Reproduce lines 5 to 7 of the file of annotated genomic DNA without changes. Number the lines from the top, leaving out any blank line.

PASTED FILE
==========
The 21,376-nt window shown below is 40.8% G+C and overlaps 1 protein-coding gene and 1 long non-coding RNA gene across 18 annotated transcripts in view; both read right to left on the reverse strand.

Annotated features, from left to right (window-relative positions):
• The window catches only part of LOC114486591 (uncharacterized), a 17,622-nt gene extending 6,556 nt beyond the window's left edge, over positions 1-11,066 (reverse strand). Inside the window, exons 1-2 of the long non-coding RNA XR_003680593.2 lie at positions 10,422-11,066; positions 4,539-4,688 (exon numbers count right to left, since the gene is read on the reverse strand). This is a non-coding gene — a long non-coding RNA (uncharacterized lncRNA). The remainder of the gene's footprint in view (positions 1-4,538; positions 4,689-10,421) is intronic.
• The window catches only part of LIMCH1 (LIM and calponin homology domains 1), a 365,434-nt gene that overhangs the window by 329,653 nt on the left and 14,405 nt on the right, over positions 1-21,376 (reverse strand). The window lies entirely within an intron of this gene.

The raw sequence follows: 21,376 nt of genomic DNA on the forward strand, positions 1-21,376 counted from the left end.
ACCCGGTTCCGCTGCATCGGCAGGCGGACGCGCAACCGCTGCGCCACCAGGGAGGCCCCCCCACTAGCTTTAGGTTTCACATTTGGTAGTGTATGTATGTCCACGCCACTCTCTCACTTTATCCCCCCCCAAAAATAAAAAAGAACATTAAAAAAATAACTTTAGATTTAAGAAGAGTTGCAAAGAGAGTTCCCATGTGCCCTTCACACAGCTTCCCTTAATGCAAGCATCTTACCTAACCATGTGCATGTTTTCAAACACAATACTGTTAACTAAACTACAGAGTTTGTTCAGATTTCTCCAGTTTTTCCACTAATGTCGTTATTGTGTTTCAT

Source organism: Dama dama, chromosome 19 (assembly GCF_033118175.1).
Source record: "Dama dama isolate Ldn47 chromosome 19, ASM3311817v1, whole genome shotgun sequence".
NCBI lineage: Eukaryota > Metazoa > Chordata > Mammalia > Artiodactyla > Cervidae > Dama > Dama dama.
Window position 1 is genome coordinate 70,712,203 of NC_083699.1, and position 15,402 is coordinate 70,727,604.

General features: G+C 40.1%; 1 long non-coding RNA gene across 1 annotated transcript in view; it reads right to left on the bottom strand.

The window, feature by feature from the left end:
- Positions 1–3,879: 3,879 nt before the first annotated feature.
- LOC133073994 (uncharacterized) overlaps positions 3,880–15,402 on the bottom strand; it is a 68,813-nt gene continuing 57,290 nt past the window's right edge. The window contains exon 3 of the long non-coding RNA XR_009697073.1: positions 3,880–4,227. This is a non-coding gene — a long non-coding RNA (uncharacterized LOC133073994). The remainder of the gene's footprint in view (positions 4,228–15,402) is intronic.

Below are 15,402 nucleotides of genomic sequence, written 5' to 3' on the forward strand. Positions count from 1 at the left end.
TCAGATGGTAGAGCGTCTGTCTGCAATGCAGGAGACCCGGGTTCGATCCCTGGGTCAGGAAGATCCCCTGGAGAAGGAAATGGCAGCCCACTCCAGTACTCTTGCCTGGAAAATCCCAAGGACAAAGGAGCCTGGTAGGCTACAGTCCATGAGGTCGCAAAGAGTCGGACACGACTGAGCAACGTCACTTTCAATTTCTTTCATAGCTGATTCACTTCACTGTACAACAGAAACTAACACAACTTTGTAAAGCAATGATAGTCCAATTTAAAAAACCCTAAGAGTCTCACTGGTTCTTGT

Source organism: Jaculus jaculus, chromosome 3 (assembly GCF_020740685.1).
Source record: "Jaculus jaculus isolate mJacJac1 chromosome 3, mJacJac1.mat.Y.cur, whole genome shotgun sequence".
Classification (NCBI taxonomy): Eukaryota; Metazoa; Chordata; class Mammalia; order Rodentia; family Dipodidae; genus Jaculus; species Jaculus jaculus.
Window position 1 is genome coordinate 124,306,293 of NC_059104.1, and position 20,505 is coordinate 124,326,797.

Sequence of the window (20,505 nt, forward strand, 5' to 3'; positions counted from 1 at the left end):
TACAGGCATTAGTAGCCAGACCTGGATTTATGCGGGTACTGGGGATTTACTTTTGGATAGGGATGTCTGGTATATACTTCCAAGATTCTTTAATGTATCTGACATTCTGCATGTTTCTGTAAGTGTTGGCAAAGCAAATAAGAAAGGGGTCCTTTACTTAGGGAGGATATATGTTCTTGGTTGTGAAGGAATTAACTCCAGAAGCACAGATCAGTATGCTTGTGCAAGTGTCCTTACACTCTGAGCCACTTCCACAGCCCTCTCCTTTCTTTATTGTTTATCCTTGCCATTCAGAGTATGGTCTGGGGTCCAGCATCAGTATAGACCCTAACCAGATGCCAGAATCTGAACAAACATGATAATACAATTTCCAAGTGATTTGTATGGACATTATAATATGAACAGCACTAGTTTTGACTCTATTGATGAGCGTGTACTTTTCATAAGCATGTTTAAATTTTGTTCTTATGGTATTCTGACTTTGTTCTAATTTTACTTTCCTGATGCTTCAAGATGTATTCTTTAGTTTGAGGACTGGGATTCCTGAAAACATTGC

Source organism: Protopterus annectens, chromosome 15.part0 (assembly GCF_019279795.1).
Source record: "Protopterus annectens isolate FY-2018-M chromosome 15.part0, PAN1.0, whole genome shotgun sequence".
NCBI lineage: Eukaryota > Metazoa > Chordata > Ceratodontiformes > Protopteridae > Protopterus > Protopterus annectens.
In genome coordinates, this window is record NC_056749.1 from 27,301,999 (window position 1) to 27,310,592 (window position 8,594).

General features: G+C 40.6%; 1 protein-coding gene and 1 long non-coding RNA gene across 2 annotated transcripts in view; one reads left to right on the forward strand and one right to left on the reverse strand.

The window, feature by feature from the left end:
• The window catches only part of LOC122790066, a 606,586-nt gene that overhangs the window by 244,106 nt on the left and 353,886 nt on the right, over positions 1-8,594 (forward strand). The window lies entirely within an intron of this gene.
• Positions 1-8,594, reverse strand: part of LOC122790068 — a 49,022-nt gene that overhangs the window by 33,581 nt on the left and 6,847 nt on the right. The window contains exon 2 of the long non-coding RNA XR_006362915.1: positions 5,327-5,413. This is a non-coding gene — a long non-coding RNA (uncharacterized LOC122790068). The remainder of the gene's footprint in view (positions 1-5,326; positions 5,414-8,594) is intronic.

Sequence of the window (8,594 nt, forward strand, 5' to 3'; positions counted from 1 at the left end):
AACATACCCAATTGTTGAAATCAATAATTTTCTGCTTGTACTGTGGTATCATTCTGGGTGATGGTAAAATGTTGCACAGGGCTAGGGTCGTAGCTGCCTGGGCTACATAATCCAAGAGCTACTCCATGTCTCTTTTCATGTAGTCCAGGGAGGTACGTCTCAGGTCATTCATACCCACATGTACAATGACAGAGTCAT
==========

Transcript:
The raw sequence follows: 21,376 nt of genomic DNA on the forward strand, positions 1-21,376 counted from the left end.
ACCCGGTTCCGCTGCATCGGCAGGCGGACGCGCAACCGCTGCGCCACCAGGGAGGCCCCCCCACTAGCTTTAGGTTTCACATTTGGTAGTGTATGTATGTCCACGCCACTCTCTCACTTTATCCCCCCCCAAAAATAAAAAAGAACATTAAAAAAATAACTTTAGATTTAAGAAGAGTTGCAAAGAGAGTTCCCATGTGCCCTTCACACAGCTTCCCTTAATGCAAGCATCTTACCTAACCATGTGCATGTTTTCAAACACAATACTGTTAACTAAACTACAGAGTTTGTTCAGATTTCTCCAGTTTTTCCACTAATGTCGTTATTGTGTTTCAT

Source organism: Dama dama, chromosome 19 (assembly GCF_033118175.1).